Voice Retrospectives: Top Gun (1986)

It’s been 36 years since the release of Top Gun, and with a sequel coming out this month, what better time to look back at one of the 80s’ most era defining films?

Voice Retrospectives: Top Gun (1986)

Top Gun is set mostly at Naval Air Station Miramar in San Diego, and it follows several young naval aviators as they attend TOPGUN, the Naval Fighter Weapons School that is meant only for the best of the best. The film focuses on Lieutenant Pete “Maverick” Mitchell, played by Tom Cruise, a cocky and confident pilot determined to win the TOPGUN trophy, and his relationships with best friend Nick “Goose” Bradshaw (Anthony Edwards), love interest and TOPGUN instructor Charlotte “Charlieh” Blackwood (Kelly McGillis), and fierce rival Tom “Iceman” Kazanski (Val Kilmer). 

If ever a film perfectly encapsulated the era it was made in, Top Gun did. American cinema in the 80s saw the rise of blockbusters and the “high concept” film, with high budgets, over-the-top action, catchy soundtracks, and simple plots that could be summarised in few words. As a film perfectly designed for mass audience appeal, Top Gun is wholly emblematic of the trends in cinema at the time. It also, coinciding with Reagan-era politics and the rise of American exceptionalism, functions as American military propaganda, which was something that went hand-in-hand with the trends towards excessive action at the time. The US Navy provided the film with equipment such as planes and aircraft carriers, and in return they were allowed to edit the script for Top Gun to ensure they were portrayed positively. The Navy also set up recruitment tables outside cinemas across the US in order to attract applicants, and the number of men who joined the Navy wanting to be Naval Aviators went up by 500 percent. 

Top Gun being blatant military propaganda does not automatically make it a bad film, however. For an 80s movie about naval aviators and the competition between them, the themes could easily have become dated, and it would have been very easy for Top Gun and its themes to age poorly. Instead, almost the opposite has happened – in the years since its release, more and more people have picked up on the homoerotic undertones and the gay subtext in the film. Critic Pauline Kael called it a “shiny homoerotic commercial” in which the characters “strut around the locker room, towels hanging precariously from their waists,” and Quentin Tarantino has a comedic monologue in the 1994 film Sleep With Me where he goes into extreme detail about the homoerotic undertones. While the existence of this subtext doesn’t magically make Top Gun a good film, there’s something endearing about an 80s film rife with masculinity and male competition becoming seen as a gay love story in disguise. 

As for the narrative, films do not get much simpler: man battles rival while also getting the girl. The love story between Maverick and Charlie is hardly ever believable – or interesting – and the best scenes in the film tend to be when nobody is speaking. The action scenes are incredibly well done, and it’s quite impressive how they made it so engaging when it could have been so easy to completely lose the audience in the chaos of a dogfight. Everything else, in terms of the narrative anyway, is more or less the bare minimum. There is nothing memorable about the plot of Top Gun – the only bit of dialogue that has become famous since the film’s release, for example, is the one about feeling the “need for speed,” which the action could again be credited for, as it’s doubtful anyone would remember that if the action scenes containing said speed were as forgettable as the melodrama present in the rest of the film.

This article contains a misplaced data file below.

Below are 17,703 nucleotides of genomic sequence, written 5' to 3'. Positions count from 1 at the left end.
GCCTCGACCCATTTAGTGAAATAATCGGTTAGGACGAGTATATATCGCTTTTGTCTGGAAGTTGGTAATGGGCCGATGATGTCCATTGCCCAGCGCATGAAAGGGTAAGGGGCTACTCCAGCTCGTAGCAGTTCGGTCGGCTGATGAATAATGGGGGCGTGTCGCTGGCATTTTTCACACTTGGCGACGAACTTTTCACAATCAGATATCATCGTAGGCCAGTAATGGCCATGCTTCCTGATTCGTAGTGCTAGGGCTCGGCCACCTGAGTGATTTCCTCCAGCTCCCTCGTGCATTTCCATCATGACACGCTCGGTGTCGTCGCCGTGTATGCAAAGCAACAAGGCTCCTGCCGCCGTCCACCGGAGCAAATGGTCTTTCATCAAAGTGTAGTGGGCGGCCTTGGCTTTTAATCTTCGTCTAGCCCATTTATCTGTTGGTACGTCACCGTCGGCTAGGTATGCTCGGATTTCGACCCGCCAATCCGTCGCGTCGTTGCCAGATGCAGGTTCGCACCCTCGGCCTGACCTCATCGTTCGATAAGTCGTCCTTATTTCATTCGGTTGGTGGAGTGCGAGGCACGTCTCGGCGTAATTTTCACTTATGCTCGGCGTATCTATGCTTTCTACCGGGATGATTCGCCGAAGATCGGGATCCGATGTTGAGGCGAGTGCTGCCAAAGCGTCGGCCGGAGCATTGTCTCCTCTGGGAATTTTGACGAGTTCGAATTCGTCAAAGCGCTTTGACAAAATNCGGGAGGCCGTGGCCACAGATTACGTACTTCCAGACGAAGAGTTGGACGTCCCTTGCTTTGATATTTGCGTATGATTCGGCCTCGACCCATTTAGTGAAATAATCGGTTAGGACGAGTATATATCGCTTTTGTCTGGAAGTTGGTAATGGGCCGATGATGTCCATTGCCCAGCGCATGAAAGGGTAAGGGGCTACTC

The direction from Tony Scott is as great as ever, though and he does everything he can with a mediocre script. There are some beautiful shots in this film, and it is far more colourful and vibrant than most contemporary blockbusters. The soundtrack does it a lot of favours too. It’s one of the most popular soundtracks ever made, reaching 9× Platinum certification, and the songs “Danger Zone” (by Kenny Loggins) and “Take My Breath Away” (by Berlin) have become classics in their own right and topped charts around the world. It’s hard to picture the romance in Top Gun without the lush synths of “Take My Breath Away” drowning out any memory of actual dialogue. 

All in all, the status of Top Gun as a classic is more than understandable. It perfectly encapsulates the 1980s, the soundtrack was an enormous hit, and the mix between romance, melodrama, and over-the-top action makes it accessible to any audience. Audiences watching for the first time today may not be particularly impressed, however, as the action isn’t especially impressive compared to many of the films that have come out since, and the script leaves a lot to be desired. 

Perhaps the upcoming sequel can capitalise on Top Gun’s popularity while also improving upon areas the original was lacking?

Header Image Credit: Gage Skidmore - Flickr

Author

Callum Holt

Callum Holt Kickstart

Callum is a film studies student with an enormous passion for cinema. When he isn't watching or writing about movies, he enjoys playing chess, catching up with the latest headlines, and reading.

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